kalvan: (Default)
That's what everything is, really.
I'm from the art scene, so to speak. By that, I mean that I've been trying to become "awesome" at art since I was about 12 years old (so six years). I've used pretty much every major art site out there, and I like to think that I've got a good idea of how the online art community(-ies) work. I haven't taken any formal art classes; art has been more of an asset that I've developed on my own and used in order to enhance my work in other, slightly related classes I've taken (Arts & Crafts [lower secondary] and Graphics/Graphic Design [upper secondary/college] for instance). Art was the first thing I tried to become good at; before that, I dabbled in things that, interestingly, have cropped up later on: Portuguese and French (I've turned out to be a linguaphile), HTML/web design-y stuff (I'm currently taking online classes in computer science as well as web development), Photoshop/graphic design (which I still do) and, well, drawing.
The thing that I just realised, although it may seem obvious, is that in all of those, subjects I suppose, we're all standing on the shoulders of giants. With art, you're consistently encouraged to study the Old Masters, as well as art/style history. I've done this subconsciously (as I didn't take any art classes), through poring over more advanced artists' work over on deviantART or tumblr or whatever. When I find a picture I like, I subconsciously try to find something about it, a technique or something, that I can apply to my own art in order to make it better. Steal like an artist, yeah? I like watching livestreams and speedpaints on YouTube, because they reveal the techniques my favourite artists use. It's the little things especially, like holding the pen differently, or using a different canvas size in X drawing programme (this actually matters!).
This goes for programming too. I'm currently taking CS50x, which is the free/online version of Harvard University's CS50 course (an intro to computer science of sorts. Very cool). The first week, you learn how to use a programming, hm, software, called Scratch (I don't like it very much, but that's a rant for another time). Anyway, the lecturers/professors and Teaching Fellows and whatnot constantly tell you to look at programs previous students have made with Scratch. It's pretty logical! You can't learn something without studying it, right?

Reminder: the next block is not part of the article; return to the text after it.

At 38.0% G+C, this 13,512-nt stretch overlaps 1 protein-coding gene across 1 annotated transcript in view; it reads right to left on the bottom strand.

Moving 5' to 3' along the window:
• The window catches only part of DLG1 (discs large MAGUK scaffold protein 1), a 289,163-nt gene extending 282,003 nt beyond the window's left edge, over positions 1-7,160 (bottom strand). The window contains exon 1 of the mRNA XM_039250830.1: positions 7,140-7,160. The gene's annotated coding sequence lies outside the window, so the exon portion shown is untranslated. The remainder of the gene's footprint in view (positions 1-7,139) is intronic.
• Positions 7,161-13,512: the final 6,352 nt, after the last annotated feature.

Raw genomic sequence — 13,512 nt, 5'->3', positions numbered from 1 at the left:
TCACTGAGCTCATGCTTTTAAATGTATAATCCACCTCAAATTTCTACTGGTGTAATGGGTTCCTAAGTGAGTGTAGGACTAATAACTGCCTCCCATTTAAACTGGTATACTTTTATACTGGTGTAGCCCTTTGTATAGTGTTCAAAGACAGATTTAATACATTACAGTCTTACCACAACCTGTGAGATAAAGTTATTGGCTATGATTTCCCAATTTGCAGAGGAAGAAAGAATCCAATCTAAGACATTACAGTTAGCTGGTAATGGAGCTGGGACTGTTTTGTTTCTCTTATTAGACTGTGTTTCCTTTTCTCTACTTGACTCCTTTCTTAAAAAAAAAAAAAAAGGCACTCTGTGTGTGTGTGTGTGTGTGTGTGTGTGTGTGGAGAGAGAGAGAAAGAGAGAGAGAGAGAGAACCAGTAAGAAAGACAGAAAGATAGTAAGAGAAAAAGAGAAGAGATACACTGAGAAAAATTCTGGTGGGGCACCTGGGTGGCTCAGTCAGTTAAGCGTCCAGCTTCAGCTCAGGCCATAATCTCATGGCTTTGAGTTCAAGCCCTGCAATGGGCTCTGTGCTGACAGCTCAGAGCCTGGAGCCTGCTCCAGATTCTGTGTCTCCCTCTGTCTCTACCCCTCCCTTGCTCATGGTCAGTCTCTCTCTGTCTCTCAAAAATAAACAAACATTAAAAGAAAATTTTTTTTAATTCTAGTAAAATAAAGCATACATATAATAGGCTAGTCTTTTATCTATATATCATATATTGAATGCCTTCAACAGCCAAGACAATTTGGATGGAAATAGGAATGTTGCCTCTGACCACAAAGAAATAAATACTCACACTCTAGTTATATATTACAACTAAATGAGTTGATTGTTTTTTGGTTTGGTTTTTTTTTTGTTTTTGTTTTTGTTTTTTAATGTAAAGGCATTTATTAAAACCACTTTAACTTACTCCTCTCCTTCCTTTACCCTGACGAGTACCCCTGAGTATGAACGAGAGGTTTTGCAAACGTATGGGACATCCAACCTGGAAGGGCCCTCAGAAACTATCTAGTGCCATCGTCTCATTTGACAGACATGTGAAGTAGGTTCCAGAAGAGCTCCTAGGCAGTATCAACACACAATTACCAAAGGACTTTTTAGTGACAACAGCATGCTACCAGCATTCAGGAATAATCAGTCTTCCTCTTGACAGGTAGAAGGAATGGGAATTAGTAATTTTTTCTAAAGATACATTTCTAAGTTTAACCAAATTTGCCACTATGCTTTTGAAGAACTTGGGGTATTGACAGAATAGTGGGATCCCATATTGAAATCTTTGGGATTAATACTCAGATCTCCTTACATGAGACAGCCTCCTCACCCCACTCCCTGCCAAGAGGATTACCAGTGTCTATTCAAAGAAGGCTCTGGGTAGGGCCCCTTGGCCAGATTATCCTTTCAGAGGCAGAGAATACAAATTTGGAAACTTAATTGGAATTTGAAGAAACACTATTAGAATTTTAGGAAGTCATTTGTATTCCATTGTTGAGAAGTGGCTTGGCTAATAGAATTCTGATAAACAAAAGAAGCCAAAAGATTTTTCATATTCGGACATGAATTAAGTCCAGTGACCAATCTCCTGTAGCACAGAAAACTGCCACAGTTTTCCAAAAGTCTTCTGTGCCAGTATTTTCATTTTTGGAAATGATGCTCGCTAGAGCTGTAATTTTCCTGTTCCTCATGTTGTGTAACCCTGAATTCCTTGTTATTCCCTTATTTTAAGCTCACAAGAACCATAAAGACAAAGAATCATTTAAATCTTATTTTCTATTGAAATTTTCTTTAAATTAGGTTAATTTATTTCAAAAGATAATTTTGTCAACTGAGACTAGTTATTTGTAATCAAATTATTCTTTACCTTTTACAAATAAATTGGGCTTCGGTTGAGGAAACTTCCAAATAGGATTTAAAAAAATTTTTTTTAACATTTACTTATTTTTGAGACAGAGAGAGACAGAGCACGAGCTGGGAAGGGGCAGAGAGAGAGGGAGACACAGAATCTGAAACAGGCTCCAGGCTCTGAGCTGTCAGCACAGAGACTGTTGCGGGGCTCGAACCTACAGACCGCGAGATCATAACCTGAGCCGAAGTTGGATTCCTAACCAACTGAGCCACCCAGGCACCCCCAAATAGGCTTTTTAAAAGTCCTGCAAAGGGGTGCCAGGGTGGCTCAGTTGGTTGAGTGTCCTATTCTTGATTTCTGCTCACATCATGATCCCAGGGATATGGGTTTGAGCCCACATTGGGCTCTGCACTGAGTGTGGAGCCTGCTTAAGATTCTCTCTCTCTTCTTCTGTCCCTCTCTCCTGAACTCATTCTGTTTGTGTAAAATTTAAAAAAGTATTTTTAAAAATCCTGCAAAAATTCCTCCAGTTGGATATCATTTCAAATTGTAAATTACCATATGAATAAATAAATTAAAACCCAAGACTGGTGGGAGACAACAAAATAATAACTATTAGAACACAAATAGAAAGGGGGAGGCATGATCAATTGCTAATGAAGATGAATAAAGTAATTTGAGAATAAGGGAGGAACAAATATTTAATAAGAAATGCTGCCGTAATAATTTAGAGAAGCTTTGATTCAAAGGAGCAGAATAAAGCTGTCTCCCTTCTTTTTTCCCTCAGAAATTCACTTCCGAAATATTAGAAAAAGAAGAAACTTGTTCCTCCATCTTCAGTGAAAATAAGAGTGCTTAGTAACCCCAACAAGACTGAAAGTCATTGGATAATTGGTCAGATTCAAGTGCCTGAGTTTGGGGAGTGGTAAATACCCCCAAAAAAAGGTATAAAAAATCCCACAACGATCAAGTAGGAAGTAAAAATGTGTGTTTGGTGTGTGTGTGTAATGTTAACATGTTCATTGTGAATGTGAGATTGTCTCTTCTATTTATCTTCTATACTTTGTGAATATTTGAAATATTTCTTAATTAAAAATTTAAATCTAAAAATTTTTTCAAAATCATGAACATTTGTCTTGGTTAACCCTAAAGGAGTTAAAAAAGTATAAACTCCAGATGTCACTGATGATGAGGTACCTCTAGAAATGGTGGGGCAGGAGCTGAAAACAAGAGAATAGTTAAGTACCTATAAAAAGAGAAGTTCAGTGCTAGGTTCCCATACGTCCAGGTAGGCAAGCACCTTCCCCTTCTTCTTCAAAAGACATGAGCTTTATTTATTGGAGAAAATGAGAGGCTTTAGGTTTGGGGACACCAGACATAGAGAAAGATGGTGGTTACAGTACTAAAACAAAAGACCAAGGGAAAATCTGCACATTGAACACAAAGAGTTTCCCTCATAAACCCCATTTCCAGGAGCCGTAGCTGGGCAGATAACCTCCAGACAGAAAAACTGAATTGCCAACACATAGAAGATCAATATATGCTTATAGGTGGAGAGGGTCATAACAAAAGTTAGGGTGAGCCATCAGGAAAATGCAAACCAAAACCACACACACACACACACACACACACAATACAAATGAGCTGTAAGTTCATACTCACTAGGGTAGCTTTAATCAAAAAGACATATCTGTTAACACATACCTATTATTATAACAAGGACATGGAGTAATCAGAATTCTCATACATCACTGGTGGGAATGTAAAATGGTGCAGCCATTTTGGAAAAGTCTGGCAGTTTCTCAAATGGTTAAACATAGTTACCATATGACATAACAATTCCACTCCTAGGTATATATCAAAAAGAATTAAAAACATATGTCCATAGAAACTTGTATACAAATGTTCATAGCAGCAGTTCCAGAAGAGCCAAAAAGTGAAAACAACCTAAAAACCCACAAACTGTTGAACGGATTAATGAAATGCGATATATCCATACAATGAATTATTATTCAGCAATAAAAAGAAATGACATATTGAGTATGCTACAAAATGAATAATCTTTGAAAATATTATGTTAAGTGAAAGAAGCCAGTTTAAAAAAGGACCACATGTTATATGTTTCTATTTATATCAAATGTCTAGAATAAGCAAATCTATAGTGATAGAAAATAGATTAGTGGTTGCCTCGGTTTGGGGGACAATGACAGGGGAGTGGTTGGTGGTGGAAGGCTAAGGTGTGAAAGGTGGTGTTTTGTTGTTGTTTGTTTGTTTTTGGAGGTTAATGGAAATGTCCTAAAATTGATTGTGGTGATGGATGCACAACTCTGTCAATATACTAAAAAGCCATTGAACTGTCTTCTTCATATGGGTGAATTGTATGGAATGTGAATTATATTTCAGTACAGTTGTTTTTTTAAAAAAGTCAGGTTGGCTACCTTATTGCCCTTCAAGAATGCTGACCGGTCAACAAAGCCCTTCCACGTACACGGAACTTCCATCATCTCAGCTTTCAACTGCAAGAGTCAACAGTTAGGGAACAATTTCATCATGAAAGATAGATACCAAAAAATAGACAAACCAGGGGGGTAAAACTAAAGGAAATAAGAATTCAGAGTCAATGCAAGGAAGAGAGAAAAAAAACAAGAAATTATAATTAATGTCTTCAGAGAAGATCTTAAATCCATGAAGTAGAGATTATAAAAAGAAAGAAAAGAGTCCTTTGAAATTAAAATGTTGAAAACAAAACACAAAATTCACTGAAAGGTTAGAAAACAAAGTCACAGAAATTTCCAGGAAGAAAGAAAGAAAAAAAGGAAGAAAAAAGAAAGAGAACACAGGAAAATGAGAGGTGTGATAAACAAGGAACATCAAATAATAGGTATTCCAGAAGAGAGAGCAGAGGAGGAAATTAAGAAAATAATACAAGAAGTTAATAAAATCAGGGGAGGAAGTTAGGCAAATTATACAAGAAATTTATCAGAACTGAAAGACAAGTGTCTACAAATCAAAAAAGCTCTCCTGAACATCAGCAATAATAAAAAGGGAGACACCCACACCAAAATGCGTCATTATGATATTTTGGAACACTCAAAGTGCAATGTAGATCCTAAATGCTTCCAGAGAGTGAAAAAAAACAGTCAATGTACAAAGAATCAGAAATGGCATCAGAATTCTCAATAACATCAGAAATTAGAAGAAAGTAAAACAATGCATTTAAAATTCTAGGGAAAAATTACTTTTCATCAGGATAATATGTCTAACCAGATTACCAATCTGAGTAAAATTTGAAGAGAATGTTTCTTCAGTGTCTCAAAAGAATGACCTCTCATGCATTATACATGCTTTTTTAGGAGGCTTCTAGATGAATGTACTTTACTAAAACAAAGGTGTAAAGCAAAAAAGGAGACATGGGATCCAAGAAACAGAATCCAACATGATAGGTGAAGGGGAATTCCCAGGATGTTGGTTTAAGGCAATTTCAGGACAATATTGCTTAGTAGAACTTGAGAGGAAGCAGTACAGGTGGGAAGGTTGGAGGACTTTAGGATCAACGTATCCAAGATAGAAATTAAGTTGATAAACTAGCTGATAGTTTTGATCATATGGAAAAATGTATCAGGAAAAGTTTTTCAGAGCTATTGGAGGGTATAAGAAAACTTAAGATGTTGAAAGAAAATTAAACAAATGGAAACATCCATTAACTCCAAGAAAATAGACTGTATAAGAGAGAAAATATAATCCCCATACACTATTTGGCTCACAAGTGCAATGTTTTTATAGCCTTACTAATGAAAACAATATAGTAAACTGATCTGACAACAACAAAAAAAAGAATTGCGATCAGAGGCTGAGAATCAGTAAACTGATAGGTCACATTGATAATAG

Now, the interesting thing is that this goes for learning languages as well! I've learnt English (as well as Norwegian, I suppose!) almost entirely through reading and listening to native material. A couple of years ago, I kept finding myself repeating phrases I'd heard or read, just swapping out the key words in order to make them relevant to the text. I pretty much stole native phrases from native writers and repeated them!
I also recently read a book, Polyglot: How I Learn Languages by Kató Lomb, about learning a language through reading native material. That's essentially picking through native material and subconsciously remembering phrases, then repeating them later on: exactly the same thing as I did!

I don't know, this isn't exactly revolutionary; it's just a cool thing I happened upon.
kalvan: (Default)
It seems like I've kicked out Spanish and started learning Latin. Which means it's about time I figure out what I'm actually doing.

Japanese
I've been studying this for about 4 months, and I currently know ~300 kanji by meaning and reading, plus ~600 vocabulary items (nouns/verbs/adjectives/expressions/etc.). That's pretty good, I think!
I'm learning Japanese because I want to read Japanese novels and play Japanese games in the original language. There are so many things that don't get translated/released in the West, so yeah.
Resources: A Dictionary of Basic Japanese Grammar, a rad online course, a bilingual reader, soon another Japanese course, + lots of original manga. I'm going to finish the online course first (currently 1/4th through it), then start reading the bilingual reader while looking up grammar constructs in the Dictionary. Then I'll do the other course + probably the manga.
I try to do something in Japanese every day: review/learn kanji on WaniKani whenever possible (which I've been slacking at for the past week, ugh), and do at least a little bit from the online course. I also want to start writing journals on Lang-8, but I'm not quite confident enough yet!

Latin